Not long after starting school, your child will start to learn phonics. Phonics is the sounds that letters make in words.
Dexter started school a month ago and is really enjoying learning his letter sounds but his teacher has recently told us about words that can’t be taught by sounds and are taught by sight. These ‘Sight Words‘ are also often known as exception words (because they are exceptions to the phonics rules) or tricky words.
We have been given a few of these tricky sight words on flash cards to start us off so that we can work with both Dexter and his school to help him learn these words by sight so that he can recognise them himself and then learn to say them, read them, and write them.
Every new stage of parenting with Dexter is a new stage. I’ve never had a school-aged child and I’ve never had to teach a child to read or write anything apart from teaching Dexter his name, so I’ve been having a think about some fun ways in which I can help him learn these sight words that will make it fun for him and encourage him to read and enjoy them. The best thing you can do for your child is read with them and I’ve always been keen on encouraging a love of books from the start. I can’t wait until he can start reading along with me!
Seeing how much he has learnt in the last month is amazing and I’m so eager to help him learn more. So, without further ado, here are some of the ideas Dexter and I will be implementing over the coming months…
Teach your monster to read
Teach your monster to read is a game/app that I’ve come across recently as it was mentioned in a facebook group that I’m in. At the moment it is free but I think its normally £5.99. It teaches your children phonics in the same order that they learn the letters at school but it also teaches them tricky words too. Dexter really enjoys playing it so far and I don’t mind because he’s learning at the same time.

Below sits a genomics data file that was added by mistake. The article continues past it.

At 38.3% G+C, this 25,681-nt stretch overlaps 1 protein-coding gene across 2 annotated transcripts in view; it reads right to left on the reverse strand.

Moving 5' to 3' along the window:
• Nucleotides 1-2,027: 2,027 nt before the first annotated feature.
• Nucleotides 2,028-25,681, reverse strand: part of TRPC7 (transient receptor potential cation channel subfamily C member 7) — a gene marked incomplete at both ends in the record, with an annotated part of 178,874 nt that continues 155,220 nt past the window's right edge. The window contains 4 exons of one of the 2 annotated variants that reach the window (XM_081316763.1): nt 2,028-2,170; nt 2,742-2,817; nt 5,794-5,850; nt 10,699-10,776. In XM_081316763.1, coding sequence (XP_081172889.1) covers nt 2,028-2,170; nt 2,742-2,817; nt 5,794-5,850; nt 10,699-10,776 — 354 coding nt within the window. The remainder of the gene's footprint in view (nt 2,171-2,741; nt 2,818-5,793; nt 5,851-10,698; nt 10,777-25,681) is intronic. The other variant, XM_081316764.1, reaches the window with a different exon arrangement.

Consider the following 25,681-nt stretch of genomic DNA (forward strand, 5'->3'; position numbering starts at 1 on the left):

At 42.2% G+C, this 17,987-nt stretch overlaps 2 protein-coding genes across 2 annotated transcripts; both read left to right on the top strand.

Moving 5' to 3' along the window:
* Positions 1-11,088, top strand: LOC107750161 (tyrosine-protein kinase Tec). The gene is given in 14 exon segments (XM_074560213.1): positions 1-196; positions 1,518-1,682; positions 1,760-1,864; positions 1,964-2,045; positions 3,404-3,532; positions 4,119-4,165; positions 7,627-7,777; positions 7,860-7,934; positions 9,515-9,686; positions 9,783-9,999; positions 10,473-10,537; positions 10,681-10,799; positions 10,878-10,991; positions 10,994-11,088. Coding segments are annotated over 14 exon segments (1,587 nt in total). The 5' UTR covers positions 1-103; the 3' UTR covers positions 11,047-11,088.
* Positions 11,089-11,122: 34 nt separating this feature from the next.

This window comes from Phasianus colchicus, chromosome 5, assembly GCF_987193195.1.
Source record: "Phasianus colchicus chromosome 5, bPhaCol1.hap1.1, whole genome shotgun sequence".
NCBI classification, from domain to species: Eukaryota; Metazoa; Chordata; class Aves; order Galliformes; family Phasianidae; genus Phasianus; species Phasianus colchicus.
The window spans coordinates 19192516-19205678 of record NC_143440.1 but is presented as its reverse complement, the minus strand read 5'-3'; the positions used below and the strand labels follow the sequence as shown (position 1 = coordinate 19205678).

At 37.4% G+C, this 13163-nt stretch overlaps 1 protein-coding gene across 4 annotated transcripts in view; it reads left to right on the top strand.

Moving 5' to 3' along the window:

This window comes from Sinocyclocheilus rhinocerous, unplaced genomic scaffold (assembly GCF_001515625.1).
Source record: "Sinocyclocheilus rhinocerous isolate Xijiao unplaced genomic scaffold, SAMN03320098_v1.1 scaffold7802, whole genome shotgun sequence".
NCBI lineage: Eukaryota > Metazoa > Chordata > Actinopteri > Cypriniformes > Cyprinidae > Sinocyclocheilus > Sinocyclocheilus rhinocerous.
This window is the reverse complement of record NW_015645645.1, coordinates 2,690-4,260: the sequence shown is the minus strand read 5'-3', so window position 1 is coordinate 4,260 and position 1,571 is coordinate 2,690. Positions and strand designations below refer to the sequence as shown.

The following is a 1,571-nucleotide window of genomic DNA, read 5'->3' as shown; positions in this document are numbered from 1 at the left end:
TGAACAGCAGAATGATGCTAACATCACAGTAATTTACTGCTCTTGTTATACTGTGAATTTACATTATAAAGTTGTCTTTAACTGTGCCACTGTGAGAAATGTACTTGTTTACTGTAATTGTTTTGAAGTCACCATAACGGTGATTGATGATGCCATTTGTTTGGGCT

Word of the day.
Chose a word of the day and with your child, look out for it everywhere. Help them to find it in books that you read, on signposts and shop windows. Maybe put the subtitles on if you are watching tv. Look at labels and packaging.
See it, Say it, Make it and Write it.
Look at the letters together, say the word a few times. Then, using scrabble tiles or magnetic letters or something similar, spell out the word on the table or a piece of card. Go over the letters together and then speak the word again. Then write it. Write it at least 5 times so that it sticks. The more you do this, the more it will stick.
We have some brilliant foam letters for bathtime. Dexter’s bath often resembles alphabet soup but now that he is starting to recognise letters and sounds he’s starting to get much more enjoyment from them. We often spell out his name but I will now be using this one to one time with him to make these tricky words with him but also some CVC words using the phonemes that he is learning (consonant, vowel consonant words like cat, dog, jam, mat etc.)
Make up some simple word searches. Just 5 or 6 letters across and down for example and hide your word of the day in it a couple of times. Write the word above the word search so that they can keep coming back to it for reference. To start with, keep it simple and just write the words horizontally, as that is how they are read.
Have you got a reception aged child? Perhaps your child did all this last year or maybe you’re a teacher. I’d love to hear any other tips or ideas you might have. Especially ones that we can develop as he learns more.